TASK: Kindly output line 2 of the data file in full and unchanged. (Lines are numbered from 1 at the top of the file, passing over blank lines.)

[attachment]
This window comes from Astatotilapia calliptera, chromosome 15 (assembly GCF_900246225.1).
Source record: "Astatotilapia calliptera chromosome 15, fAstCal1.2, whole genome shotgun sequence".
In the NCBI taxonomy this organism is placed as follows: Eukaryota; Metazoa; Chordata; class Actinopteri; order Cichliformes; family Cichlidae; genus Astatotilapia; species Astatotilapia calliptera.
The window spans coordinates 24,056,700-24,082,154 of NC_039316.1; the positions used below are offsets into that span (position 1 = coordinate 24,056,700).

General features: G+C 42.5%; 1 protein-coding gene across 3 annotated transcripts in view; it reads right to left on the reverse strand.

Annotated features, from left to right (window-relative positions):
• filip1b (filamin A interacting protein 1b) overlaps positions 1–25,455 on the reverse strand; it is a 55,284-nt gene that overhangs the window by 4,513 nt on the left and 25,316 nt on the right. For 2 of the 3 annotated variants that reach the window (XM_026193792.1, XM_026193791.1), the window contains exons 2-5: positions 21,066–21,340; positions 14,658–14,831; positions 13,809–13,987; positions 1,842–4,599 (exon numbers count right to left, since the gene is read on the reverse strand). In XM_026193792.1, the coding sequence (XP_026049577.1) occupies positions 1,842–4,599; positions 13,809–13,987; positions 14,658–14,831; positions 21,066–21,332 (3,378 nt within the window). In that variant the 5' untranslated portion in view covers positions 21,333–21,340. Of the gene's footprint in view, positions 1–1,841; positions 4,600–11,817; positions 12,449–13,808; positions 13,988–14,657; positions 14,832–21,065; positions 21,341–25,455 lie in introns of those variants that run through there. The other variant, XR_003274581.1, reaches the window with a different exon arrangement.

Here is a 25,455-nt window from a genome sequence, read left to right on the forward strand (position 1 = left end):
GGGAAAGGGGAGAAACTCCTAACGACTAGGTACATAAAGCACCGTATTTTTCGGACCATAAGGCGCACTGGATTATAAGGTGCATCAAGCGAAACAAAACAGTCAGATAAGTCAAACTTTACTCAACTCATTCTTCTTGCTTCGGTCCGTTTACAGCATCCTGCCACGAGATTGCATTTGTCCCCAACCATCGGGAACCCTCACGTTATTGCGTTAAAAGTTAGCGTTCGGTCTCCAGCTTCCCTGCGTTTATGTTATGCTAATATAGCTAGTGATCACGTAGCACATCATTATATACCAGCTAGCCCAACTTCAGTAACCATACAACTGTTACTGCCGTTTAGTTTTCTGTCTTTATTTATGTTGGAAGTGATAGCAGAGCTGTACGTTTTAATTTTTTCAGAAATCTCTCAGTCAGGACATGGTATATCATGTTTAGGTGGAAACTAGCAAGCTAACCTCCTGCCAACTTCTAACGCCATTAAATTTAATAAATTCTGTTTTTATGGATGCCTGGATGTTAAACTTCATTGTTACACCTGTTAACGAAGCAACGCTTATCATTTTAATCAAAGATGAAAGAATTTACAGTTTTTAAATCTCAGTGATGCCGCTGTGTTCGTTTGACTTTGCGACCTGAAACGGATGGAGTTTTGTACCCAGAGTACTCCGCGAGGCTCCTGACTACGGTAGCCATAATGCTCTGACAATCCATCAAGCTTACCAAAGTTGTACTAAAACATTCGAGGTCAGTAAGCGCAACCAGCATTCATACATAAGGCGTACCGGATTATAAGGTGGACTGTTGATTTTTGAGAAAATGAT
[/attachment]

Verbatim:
Source record: "Astatotilapia calliptera chromosome 15, fAstCal1.2, whole genome shotgun sequence".